A week after taking the unprecedented step of suspending three colleagues, the California state Senate erased the lawmakers’ names, press releases and archives from its websites. The Senate left in place bare-bones information for the districts of Democratic Sens.
On the one hand, the Senate’s actions make sense. The senators are suspended — they can’t vote or set foot in the chamber. Senate President Pro Tem
But on the other hand, deleting the lawmakers' archives deprives the public — and journalists — of useful information, such as statements and press releases, that may be enlightening as Yee's and Calderon's cases proceed through the court system. CalNewsroom.com said it had used Yee's website as recently as Friday to track his history on gun control legislation, and other interested observers might have wanted to research his past statements when Yee was arraigned Tuesday on federal gun-trafficking charges.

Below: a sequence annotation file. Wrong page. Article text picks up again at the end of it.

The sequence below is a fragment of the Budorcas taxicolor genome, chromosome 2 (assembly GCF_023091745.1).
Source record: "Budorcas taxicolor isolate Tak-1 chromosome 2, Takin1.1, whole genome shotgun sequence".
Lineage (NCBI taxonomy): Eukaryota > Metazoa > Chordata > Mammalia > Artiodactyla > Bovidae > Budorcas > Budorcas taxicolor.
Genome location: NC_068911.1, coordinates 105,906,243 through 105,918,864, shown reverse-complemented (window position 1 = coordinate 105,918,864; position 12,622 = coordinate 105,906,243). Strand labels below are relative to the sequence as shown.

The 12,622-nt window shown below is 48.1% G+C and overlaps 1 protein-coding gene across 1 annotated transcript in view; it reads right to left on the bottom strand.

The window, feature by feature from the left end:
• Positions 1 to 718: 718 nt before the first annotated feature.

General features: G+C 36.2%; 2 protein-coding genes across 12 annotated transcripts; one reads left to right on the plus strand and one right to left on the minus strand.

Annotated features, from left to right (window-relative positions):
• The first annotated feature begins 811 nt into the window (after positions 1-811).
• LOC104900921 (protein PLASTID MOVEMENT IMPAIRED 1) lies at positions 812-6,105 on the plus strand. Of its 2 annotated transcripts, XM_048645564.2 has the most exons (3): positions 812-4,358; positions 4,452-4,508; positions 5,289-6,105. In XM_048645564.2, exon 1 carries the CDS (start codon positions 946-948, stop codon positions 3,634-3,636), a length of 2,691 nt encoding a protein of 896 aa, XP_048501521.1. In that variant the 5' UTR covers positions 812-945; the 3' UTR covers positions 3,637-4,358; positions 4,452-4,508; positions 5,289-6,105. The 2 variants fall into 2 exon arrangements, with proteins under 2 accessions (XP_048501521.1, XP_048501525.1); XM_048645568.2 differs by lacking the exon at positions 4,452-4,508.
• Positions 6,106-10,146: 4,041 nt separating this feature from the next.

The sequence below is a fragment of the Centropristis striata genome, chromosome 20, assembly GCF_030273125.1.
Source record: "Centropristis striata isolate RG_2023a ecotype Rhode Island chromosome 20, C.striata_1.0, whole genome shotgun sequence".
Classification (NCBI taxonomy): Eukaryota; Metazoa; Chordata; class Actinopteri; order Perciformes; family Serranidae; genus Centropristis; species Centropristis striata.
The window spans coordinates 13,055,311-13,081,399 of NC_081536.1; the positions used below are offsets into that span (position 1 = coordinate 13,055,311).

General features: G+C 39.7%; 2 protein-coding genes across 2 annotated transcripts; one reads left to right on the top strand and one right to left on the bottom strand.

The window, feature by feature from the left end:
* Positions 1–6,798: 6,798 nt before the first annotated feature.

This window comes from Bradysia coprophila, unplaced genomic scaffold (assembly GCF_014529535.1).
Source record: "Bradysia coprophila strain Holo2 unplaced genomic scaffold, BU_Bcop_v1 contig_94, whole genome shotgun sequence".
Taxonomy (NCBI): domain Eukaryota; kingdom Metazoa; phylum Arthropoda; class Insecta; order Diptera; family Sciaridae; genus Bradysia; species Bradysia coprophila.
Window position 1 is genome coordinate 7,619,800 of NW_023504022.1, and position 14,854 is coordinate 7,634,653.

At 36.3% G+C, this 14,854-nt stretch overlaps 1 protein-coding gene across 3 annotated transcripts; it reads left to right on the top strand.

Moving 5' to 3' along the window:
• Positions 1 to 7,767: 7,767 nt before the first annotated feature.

Senators are understandably trying to distance themselves from the lawmakers and send a clear message that corruption and dishonesty will be punished. Yee was indicted last month for allegedly exchanging political favors for campaign cash and attempting to broker illegal gun deals; Calderon was indicted in February for allegedly soliciting and taking bribes; and Wright was convicted in January on voter fraud and perjury charges for lying about his legal residence when he ran for office.
It's one thing to shun a scandalous colleague, but is it appropriate to erase their public histories in the Senate before they're actually expelled or resign?
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